I never thought I would be using the iQ on my dad first.

The back story

Yeah.  So, I’m a Board Certified Internist.  I trained in the Yale System at Greenwich Hospital.  I’m a Hospitalist at, in the Yale System at Greenwich Hospital.  I’m also a Primary Care Doctor.  I do telemedicine for weight loss and primary care and I’m opening a primary care practice.  So, I’ve always been very interested and I talked to you about how I’ve been interested in ultrasound as a tool for prevention.  And I never thought I’d be using in on my own dad, but the minute I got it, here we are.  Using it on my own dad.  

Yeah, so I was looking at the Lumify and the GE VQ Scan, but the problem is those, although the Lumify was somewhat convenient, you still needed three probes.  And so, it was not versatile and it was expensive.  So, when I learned about the Butterfly about two years ago, a year and a half ago, I immediately went on the list, the price points amazing and the fact that you need one probe for all various uses.  I mean whether I’m looking at a carotid or I’m doing an echo, I can use one probe and just switch between the modes.  That was like the key selling point for me.  And the price point was the icing on the cake.  I was going to get the Lumify and I was telling you, don’t make me get the Lumify.  And you’re like, no wait, wait.  It’s coming out.  It’s coming out.  And I’m glad I waited.  It’s just, the cost and the ease of use, there’s no excuses not to have one really, for any medical student, doctor.  And so there’s no excuse for me.

How did this make you feel?

Yeah, so right now I use it in the hospital.  If somebody comes in with chest pain or shortness of breath, I can quickly look at their heart until we get a formal echo.  I can quickly look at their lungs until we get a chest X-ray.  With my patients in my primary care setting, I’m using it mainly for screening.  Like carotid intermedial thickness, which is how we can kind of predict atherosclerotic disease and abdominal aorta screening, carotid stenosis screening.  So, really I hope to use it in a preventative sense.  And then obviously, if somebody comes in with it, you know, chest pain or shortness of breath, being able to look at their lungs and heart is, why do I need the stethoscope if I can actually look at it just as easy as, just as quickly.  So, I hope to become more and more comfortable with it and use it more in the primary care setting.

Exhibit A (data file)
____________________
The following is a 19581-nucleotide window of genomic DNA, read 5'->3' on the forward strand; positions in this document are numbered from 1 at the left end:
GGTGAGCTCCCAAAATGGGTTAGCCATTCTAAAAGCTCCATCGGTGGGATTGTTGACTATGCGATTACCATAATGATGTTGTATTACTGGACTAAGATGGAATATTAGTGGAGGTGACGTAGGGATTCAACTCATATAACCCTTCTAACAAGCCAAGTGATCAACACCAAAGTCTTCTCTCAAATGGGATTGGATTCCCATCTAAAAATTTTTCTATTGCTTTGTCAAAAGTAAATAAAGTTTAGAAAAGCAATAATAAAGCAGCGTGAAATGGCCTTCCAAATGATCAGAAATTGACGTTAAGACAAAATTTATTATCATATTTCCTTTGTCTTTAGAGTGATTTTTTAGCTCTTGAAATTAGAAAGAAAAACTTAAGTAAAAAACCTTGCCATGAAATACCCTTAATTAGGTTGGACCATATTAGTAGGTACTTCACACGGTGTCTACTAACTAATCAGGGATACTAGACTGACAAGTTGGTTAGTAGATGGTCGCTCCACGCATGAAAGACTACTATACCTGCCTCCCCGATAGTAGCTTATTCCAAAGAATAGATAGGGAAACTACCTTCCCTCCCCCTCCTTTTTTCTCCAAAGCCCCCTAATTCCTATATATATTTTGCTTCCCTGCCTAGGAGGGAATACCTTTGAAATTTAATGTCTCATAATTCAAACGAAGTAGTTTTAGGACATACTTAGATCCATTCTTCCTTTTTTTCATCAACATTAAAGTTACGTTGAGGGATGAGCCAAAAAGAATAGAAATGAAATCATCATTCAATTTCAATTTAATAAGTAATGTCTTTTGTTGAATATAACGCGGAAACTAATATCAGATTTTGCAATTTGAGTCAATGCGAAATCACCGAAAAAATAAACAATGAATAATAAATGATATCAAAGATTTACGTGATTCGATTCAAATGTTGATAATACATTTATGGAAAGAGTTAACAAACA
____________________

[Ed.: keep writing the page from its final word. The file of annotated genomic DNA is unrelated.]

I mean I was, my dad is so stoic.  He comes in and he’s like, yeah I’m a little short of breath, but I feel OK now.  And so, I wasn’t really worried.  I was just going to send him back to his doctor and let him get a stress test, kind of in a week, or two weeks.  I wasn’t too worried.  But then when my mom said no, when he was coming off that airplane, on that ramp, he could not move and she looked scared.  And so, when she looked scared, immediately I realized by dad is just being stoic and he’s trying to explain it away.  And so, it was my daughter’s birthday.  Everybody’s there.  We’re celebrating.  I didn’t want anybody to be scared, so I said let’s go upstairs.  I laid him down in my bedroom and he’s

I feel strongly about ultrasound at this point.  There’s no excuses.  It should be in everybody’s hand.

Still scared.  Still worried about him.  But I mean you know, I feel strongly about ultrasound at this point.  There’s no excuses.  It should be in everybody’s hand.  This is a preventative measure.  This is a diagnostic measure.  Why are we carrying around these stethoscopes that don’t give us much information?  I mean we can literally be looking inside of people, preventing disease, diagnosing disease, giving them reassurance when we know that the, something’s negative or something’s not there.  I mean that’s a huge emotional value.  So, look, there’s no reason why everybody shouldn’t have this.  Shouldn’t have the Butterfly.  What was your question?  I don’t know if I answered it.

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